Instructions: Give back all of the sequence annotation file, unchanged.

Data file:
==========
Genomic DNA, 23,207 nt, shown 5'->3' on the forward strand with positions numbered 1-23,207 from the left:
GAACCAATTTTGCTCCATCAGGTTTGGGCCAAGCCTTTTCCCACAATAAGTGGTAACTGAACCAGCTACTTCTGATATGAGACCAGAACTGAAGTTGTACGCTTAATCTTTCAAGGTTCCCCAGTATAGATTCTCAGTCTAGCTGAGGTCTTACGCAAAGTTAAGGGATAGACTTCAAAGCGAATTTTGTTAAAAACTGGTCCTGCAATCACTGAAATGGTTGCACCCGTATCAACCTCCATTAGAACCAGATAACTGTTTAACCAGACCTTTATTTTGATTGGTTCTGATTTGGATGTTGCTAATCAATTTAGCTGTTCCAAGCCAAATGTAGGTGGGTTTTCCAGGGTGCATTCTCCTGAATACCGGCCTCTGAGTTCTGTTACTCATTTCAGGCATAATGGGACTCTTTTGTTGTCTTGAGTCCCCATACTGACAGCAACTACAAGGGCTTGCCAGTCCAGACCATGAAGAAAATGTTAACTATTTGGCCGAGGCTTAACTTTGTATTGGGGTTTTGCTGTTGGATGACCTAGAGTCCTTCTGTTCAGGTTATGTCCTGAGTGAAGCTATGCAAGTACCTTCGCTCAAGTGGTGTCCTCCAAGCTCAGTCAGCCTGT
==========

Genomic DNA, 23,207 nt, shown 5'->3' on the forward strand with positions numbered 1-23,207 from the left:
GAACCAATTTTGCTCCATCAGGTTTGGGCCAAGCCTTTTCCCACAATAAGTGGTAACTGAACCAGCTACTTCTGATATGAGACCAGAACTGAAGTTGTACGCTTAATCTTTCAAGGTTCCCCAGTATAGATTCTCAGTCTAGCTGAGGTCTTACGCAAAGTTAAGGGATAGACTTCAAAGCGAATTTTGTTAAAAACTGGTCCTGCAATCACTGAAATGGTTGCACCCGTATCAACCTCCATTAGAACCAGATAACTGTTTAACCAGACCTTTATTTTGATTGGTTCTGATTTGGATGTTGCTAATCAATTTAGCTGTTCCAAGCCAAATGTAGGTGGGTTTTCCAGGGTGCATTCTCCTGAATACCGGCCTCTGAGTTCTGTTACTCATTTCAGGCATAATGGGACTCTTTTGTTGTCTTGAGTCCCCATACTGACAGCAACTACAAGGGCTTGCCAGTCCAGACCATGAAGAAAATGTTAACTATTTGGCCGAGGCTTAACTTTGTATTGGGGTTTTGCTGTTGGATGACCTAGAGTCCTTCTGTTCAGGTTATGTCCTGAGTGAAGCTATGCAAGTACCTTCGCTCAAGTGGTGTCCTCCAAGCTCAGTCAGCCTGT